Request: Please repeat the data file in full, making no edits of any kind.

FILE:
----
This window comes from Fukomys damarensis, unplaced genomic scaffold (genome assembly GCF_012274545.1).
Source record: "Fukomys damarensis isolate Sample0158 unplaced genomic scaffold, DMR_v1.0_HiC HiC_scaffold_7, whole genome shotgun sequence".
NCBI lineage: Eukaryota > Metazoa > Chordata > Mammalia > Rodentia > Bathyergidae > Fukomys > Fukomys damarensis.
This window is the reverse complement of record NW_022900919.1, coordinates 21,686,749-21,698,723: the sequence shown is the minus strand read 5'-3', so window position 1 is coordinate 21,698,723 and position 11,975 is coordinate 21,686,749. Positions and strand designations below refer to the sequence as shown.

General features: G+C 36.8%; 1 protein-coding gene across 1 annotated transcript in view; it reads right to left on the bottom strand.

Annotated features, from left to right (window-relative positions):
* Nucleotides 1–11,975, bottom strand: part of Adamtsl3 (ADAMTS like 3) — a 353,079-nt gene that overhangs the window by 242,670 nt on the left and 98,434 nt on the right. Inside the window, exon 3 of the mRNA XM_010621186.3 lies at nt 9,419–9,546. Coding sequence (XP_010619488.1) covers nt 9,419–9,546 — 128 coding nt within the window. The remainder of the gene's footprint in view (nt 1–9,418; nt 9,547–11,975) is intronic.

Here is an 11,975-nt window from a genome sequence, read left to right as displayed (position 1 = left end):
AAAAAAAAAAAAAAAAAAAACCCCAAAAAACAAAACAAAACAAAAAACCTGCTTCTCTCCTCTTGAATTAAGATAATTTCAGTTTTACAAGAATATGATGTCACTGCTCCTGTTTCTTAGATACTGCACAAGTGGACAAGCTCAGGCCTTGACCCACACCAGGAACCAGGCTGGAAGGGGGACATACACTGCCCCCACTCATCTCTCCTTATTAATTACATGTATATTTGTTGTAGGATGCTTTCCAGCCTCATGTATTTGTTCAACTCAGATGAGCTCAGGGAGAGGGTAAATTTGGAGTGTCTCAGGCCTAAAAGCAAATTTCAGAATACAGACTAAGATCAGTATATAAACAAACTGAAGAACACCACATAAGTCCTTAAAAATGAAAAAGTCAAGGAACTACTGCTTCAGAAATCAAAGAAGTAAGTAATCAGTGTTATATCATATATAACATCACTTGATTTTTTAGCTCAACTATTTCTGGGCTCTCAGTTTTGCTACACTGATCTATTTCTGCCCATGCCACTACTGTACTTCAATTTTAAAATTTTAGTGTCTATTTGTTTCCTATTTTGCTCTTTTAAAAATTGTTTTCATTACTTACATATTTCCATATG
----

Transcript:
This window comes from Fukomys damarensis, unplaced genomic scaffold (genome assembly GCF_012274545.1).
Source record: "Fukomys damarensis isolate Sample0158 unplaced genomic scaffold, DMR_v1.0_HiC HiC_scaffold_7, whole genome shotgun sequence".
NCBI lineage: Eukaryota > Metazoa > Chordata > Mammalia > Rodentia > Bathyergidae > Fukomys > Fukomys damarensis.
This window is the reverse complement of record NW_022900919.1, coordinates 21,686,749-21,698,723: the sequence shown is the minus strand read 5'-3', so window position 1 is coordinate 21,698,723 and position 11,975 is coordinate 21,686,749. Positions and strand designations below refer to the sequence as shown.

General features: G+C 36.8%; 1 protein-coding gene across 1 annotated transcript in view; it reads right to left on the bottom strand.

Annotated features, from left to right (window-relative positions):
* Nucleotides 1–11,975, bottom strand: part of Adamtsl3 (ADAMTS like 3) — a 353,079-nt gene that overhangs the window by 242,670 nt on the left and 98,434 nt on the right. Inside the window, exon 3 of the mRNA XM_010621186.3 lies at nt 9,419–9,546. Coding sequence (XP_010619488.1) covers nt 9,419–9,546 — 128 coding nt within the window. The remainder of the gene's footprint in view (nt 1–9,418; nt 9,547–11,975) is intronic.

Here is an 11,975-nt window from a genome sequence, read left to right as displayed (position 1 = left end):
AAAAAAAAAAAAAAAAAAAACCCCAAAAAACAAAACAAAACAAAAAACCTGCTTCTCTCCTCTTGAATTAAGATAATTTCAGTTTTACAAGAATATGATGTCACTGCTCCTGTTTCTTAGATACTGCACAAGTGGACAAGCTCAGGCCTTGACCCACACCAGGAACCAGGCTGGAAGGGGGACATACACTGCCCCCACTCATCTCTCCTTATTAATTACATGTATATTTGTTGTAGGATGCTTTCCAGCCTCATGTATTTGTTCAACTCAGATGAGCTCAGGGAGAGGGTAAATTTGGAGTGTCTCAGGCCTAAAAGCAAATTTCAGAATACAGACTAAGATCAGTATATAAACAAACTGAAGAACACCACATAAGTCCTTAAAAATGAAAAAGTCAAGGAACTACTGCTTCAGAAATCAAAGAAGTAAGTAATCAGTGTTATATCATATATAACATCACTTGATTTTTTAGCTCAACTATTTCTGGGCTCTCAGTTTTGCTACACTGATCTATTTCTGCCCATGCCACTACTGTACTTCAATTTTAAAATTTTAGTGTCTATTTGTTTCCTATTTTGCTCTTTTAAAAATTGTTTTCATTACTTACATATTTCCATATG